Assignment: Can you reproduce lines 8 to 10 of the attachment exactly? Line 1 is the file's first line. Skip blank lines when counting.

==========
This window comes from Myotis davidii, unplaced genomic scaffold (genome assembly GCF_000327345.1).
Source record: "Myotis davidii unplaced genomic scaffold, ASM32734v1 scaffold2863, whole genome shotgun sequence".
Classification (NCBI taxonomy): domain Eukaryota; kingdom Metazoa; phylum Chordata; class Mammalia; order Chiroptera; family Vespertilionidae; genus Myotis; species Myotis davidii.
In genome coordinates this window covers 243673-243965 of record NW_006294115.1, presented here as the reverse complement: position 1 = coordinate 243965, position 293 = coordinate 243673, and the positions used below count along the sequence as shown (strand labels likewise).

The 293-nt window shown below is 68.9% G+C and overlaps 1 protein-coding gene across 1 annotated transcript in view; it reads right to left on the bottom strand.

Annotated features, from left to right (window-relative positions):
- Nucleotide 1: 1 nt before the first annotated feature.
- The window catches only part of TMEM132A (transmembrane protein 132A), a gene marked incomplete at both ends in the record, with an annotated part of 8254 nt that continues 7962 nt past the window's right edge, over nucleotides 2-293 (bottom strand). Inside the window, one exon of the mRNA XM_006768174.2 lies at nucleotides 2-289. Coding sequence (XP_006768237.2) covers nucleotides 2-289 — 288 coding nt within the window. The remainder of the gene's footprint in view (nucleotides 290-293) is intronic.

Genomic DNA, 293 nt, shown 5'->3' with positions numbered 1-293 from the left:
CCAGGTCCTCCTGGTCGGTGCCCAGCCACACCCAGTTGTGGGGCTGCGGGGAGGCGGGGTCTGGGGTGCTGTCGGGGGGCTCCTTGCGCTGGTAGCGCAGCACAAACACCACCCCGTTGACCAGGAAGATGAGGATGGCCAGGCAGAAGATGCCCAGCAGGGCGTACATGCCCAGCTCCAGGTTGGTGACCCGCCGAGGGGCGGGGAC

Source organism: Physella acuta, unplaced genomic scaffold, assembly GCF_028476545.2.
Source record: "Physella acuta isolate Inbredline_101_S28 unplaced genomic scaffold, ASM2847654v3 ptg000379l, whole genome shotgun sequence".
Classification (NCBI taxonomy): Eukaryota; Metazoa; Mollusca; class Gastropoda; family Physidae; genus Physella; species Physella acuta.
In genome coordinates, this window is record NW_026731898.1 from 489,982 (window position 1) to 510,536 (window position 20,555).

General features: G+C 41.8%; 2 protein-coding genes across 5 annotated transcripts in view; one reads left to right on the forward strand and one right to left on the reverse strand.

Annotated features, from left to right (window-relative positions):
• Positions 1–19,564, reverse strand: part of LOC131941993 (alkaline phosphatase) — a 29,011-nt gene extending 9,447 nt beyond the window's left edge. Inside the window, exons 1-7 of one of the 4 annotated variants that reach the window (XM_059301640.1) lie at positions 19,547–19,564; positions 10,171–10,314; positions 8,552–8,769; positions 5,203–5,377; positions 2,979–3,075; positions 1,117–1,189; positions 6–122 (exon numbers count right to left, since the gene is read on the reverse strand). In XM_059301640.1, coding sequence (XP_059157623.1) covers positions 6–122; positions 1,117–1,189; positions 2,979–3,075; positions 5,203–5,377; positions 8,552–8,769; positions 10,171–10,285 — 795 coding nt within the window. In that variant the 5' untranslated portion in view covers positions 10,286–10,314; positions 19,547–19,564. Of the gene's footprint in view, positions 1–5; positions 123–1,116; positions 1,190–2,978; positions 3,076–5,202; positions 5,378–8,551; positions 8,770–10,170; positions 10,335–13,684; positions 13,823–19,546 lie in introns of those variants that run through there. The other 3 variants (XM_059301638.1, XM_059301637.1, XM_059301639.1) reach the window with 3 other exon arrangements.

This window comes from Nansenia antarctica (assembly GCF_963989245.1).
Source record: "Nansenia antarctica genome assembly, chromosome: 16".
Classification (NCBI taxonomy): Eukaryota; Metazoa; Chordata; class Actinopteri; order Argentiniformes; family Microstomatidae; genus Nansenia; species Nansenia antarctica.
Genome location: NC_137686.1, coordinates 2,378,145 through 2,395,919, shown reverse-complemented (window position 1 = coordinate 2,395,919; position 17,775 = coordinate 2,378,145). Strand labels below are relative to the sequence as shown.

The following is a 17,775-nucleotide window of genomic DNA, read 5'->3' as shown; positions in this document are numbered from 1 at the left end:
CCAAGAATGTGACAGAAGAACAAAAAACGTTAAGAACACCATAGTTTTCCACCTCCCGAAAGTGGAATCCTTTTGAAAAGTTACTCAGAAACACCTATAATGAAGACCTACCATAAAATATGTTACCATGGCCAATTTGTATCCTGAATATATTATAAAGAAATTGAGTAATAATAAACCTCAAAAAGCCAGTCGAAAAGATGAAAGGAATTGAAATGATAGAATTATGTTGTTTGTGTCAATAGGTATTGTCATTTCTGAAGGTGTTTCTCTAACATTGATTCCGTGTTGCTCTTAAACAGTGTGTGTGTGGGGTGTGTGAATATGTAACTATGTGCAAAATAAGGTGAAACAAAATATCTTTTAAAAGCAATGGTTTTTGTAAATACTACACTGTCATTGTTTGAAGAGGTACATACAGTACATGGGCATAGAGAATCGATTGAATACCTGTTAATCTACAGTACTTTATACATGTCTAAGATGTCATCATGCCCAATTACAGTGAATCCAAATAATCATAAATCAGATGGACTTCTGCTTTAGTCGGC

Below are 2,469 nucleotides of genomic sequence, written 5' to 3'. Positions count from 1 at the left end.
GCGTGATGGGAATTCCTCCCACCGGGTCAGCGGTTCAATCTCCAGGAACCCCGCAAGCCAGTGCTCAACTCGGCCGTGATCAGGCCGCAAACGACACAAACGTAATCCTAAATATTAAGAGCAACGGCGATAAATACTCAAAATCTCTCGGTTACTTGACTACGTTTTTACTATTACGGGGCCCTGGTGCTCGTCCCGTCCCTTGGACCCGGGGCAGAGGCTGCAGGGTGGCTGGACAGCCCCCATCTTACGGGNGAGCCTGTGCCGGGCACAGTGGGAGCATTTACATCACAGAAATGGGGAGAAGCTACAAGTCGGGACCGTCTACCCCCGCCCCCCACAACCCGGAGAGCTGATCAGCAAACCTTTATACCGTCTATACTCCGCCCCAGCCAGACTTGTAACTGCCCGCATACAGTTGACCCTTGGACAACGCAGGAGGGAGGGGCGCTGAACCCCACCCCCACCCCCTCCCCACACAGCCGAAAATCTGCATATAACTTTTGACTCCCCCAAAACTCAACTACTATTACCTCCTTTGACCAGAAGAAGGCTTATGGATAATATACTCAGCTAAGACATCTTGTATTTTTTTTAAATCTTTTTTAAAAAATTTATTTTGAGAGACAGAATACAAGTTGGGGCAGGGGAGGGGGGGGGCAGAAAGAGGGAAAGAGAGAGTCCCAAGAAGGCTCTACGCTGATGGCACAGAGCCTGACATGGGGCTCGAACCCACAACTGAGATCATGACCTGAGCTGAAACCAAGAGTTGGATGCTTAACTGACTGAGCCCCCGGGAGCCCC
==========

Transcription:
- The window catches only part of TMEM132A (transmembrane protein 132A), a gene marked incomplete at both ends in the record, with an annotated part of 8254 nt that continues 7962 nt past the window's right edge, over nucleotides 2-293 (bottom strand). Inside the window, one exon of the mRNA XM_006768174.2 lies at nucleotides 2-289. Coding sequence (XP_006768237.2) covers nucleotides 2-289 — 288 coding nt within the window. The remainder of the gene's footprint in view (nucleotides 290-293) is intronic.

Genomic DNA, 293 nt, shown 5'->3' with positions numbered 1-293 from the left:
CCAGGTCCTCCTGGTCGGTGCCCAGCCACACCCAGTTGTGGGGCTGCGGGGAGGCGGGGTCTGGGGTGCTGTCGGGGGGCTCCTTGCGCTGGTAGCGCAGCACAAACACCACCCCGTTGACCAGGAAGATGAGGATGGCCAGGCAGAAGATGCCCAGCAGGGCGTACATGCCCAGCTCCAGGTTGGTGACCCGCCGAGGGGCGGGGAC